J.P. Morgan: How Payments Drive Customer Loyalty Amid A Digitization Push

How Digital Payments Drive Customer Loyalty

Amid a sudden and dramatic shift in consumer shopping behavior, merchants across all industries have been forced to react quickly. The pandemic required digitization for many businesses to keep revenue flowing, but simply setting up shop online is no longer enough to keep customers happy.

Indeed, according to Laura Miller, president of J.P. Morgan Merchant Services, customer loyalty is now more important than ever. In a recent conversation with PYMNTS’ Karen Webster, Miller discussed the impact of shifting buyer habits on merchants’ digital sales strategies, with optimized back-end payment processes essential to delivering a powerful customer experience on the front end.


“The month of March alone was truly proof that having scalable, flexible and robust digital capabilities is critical for businesses today, particularly in the payments space,” said Miller.

Brand Loyalty’s Surging Importance

The sudden rush to digitize has led to an impressive transformation for many firms. Restaurants quickly figured out their delivery and curbside pickup strategies. Small mom-and-pop merchants hustled to improve their websites and online stores. As a whole, Miller said she’s seen business owners increasingly strengthen their tech muscles, taking the initiative to develop programming and web design skills.

While a user-friendly website and online ordering functionality are important, Miller also highlighted that the digital-only paradigm in which many businesses find themselves is forcing changes in how they develop customer relationships and drive brand loyalty.

“This omnichannel experience actually creates some new challenges and opportunities,” she said. “Businesses need to think differently about client communication and their engagement strategies – what does the end-to-end experience look like for customers?”

The journey of fostering the customer experience goes beyond the shopping process. Everything from delivery to accepting customer feedback on products remains vital, with stay-at-home orders leaving consumers yearning for connections. In response, Miller said brands are now developing a community around their user bases, both by connecting brands to their shoppers and connecting those shoppers to one another. There are opportunities for sellers to collaborate to develop not only better products, but also a better experience for the end consumer.

“This is a defining moment for some of these businesses to solidify their brand loyalty with customers,” she noted.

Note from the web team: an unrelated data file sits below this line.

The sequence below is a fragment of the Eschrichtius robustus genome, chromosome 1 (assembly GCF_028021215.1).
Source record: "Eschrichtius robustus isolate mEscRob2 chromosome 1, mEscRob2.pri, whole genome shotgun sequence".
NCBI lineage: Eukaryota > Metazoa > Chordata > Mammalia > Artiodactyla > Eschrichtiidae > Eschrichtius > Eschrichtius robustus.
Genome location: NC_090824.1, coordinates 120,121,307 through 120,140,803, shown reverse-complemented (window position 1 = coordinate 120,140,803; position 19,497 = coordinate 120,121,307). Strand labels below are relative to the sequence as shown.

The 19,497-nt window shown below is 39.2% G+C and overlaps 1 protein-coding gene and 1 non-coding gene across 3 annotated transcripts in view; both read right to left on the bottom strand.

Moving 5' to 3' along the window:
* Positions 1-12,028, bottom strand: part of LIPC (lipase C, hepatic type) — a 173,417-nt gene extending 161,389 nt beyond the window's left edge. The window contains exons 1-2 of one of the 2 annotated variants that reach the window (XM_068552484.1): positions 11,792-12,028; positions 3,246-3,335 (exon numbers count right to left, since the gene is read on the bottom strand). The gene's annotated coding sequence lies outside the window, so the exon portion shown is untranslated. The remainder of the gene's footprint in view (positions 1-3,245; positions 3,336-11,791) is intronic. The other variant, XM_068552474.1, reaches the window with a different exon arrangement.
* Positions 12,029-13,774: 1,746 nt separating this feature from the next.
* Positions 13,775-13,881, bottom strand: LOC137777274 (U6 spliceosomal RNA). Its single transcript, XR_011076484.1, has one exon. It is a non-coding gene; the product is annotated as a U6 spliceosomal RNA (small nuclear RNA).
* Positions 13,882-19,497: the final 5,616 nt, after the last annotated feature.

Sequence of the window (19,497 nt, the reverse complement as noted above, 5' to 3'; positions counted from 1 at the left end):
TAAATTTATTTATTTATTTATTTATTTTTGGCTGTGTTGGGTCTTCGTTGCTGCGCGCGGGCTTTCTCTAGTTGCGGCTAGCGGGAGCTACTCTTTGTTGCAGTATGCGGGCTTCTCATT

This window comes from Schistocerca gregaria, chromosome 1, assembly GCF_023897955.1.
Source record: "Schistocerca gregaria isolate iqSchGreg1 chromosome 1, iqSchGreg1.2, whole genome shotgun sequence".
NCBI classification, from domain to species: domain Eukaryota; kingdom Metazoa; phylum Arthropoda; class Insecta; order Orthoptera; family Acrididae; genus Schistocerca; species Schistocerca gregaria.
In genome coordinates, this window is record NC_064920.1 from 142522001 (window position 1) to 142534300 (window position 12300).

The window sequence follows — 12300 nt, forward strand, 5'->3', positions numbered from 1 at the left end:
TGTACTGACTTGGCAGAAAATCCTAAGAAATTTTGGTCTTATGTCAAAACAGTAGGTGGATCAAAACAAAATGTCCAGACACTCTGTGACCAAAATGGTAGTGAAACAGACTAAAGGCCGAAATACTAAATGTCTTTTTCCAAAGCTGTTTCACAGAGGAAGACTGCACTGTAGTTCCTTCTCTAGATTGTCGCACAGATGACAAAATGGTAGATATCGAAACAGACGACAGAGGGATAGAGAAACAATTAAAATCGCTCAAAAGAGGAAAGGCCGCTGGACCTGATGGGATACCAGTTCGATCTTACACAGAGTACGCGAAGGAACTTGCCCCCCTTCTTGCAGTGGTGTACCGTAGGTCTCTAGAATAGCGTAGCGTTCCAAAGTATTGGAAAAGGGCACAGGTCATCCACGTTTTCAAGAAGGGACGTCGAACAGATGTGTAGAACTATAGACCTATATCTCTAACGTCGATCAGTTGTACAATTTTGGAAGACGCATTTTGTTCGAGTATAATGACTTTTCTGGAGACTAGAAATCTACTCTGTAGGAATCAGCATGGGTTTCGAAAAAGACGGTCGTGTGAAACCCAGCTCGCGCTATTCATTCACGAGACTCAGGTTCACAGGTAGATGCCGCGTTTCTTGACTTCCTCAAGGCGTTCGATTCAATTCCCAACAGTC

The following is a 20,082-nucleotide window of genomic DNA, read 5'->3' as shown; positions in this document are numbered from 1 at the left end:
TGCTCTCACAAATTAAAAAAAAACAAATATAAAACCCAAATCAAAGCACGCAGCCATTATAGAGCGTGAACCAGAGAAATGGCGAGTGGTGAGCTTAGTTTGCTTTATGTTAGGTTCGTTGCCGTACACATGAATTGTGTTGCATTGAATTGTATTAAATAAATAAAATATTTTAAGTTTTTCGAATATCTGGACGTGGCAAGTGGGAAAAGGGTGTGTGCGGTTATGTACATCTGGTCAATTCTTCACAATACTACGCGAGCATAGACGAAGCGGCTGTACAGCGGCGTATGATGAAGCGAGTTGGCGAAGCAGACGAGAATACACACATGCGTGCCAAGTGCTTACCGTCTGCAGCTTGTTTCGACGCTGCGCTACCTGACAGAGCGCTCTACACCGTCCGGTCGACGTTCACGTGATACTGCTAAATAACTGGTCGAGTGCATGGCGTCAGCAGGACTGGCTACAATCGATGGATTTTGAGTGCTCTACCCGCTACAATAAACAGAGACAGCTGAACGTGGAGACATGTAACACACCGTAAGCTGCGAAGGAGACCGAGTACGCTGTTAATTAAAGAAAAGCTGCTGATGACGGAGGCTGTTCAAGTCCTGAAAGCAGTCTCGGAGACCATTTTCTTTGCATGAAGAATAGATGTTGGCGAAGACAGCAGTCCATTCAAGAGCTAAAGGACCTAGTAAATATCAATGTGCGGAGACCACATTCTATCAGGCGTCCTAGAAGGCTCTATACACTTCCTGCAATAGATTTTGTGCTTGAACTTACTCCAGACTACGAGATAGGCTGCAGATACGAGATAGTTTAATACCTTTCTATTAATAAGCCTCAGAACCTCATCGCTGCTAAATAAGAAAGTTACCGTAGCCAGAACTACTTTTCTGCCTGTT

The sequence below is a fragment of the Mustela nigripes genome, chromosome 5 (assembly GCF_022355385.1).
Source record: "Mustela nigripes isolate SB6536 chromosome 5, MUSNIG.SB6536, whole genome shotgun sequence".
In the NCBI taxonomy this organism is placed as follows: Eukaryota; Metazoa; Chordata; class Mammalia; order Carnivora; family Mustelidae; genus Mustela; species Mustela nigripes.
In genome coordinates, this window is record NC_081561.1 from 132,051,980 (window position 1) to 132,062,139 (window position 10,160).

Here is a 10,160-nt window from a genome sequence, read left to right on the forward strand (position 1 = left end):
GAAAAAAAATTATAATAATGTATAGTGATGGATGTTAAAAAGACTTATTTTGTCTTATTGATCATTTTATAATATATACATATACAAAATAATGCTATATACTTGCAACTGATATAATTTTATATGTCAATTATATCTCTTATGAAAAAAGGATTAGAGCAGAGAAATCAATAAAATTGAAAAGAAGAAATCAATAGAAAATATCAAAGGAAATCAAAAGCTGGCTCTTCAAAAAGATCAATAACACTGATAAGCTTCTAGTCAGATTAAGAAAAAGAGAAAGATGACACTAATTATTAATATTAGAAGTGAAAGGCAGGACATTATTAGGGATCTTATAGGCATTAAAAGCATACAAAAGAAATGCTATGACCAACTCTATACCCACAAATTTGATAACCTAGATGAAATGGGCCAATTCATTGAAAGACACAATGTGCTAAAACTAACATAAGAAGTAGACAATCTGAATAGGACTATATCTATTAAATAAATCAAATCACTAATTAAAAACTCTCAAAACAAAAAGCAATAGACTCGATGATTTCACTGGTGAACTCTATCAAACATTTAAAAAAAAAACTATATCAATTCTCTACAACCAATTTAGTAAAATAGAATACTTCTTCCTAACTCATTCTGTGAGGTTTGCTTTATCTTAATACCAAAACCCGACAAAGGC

Optimizing The Payments Experience

Businesses’ payments strategies are adjusting to the new reality of online sales and contactless transactions, as the payment journey is often as important to the customer as the product research journey or customer service interactions.

“It’s not just about the payment itself,” explained Miller. “It’s about [merchants] maximizing the experience with their customers.”

For some merchants, that may mean adopting point-of-sale (POS) solutions and accepting contactless payments that don’t require shoppers to physically touch any devices. The preference for shoppers to reduce in-person trips to stores puts a premium on card-not-present and other online payment acceptance capabilities. For the customers themselves, Miller said the current climate is a powerful incentive to adopt mobile and contactless payment solutions that will continue to push sellers’ payment acceptance strategies well after the pandemic.

The digital migration has also introduced new payments challenges surrounding returns, fraud prevention and chargeback management.

Again, customer engagement here is essential, as Miller emphasized the importance of clearly communicating return and exchange policies. This is particularly vital for industries that have experienced the most volatility as a result of the coronavirus: the travel and entertainment sectors, already under extreme stress, have recently faced backlash for unclear or unfavorable return policies that can dampen the customer experience and threaten brand loyalty.

“It develops the relationship; it solidifies the loyalty and customer experience,” Miller said, adding that many online merchants will face additional friction as chargeback and friendly fraud volume increases.

Easing Transformation Through Collaboration

Just as the relationship between merchant and consumer has become more important, the relationship between merchant and financial service provider is vital to easing the digital transformation journey. Miller noted that for J.P. Morgan, that means collaborating with clients on best practices to develop their payments and overall omnichannel strategies.

Working with providers gives merchants the data they need to understand consumer patterns and to identify niche opportunities to further grow revenue. J.P. Morgan, for example, offers API integrations to help clients quickly access data with minimal development effort for easy analysis. Providers can also offer guidance on how to develop and effectively communicate a return policy, as well as provide tips on how to encourage contactless payment habits at the POS.

Merchants, many of them small businesses, have been thrust into a world with higher customer expectations. Firms are expected to support both physical and online experiences, operate user-friendly platforms that are on 24/7, and adjust to a new normal in which “peak capacity” is no longer a challenge reserved for toy stores and electronic sales during the holiday season.

“Digital isn’t going to become the only way people pay overnight. I do think there’s going to be an evolution,” said Miller. “With COVID-19, people were forced to go into that model. That will build confidence, and over time, it will be core to what they do.”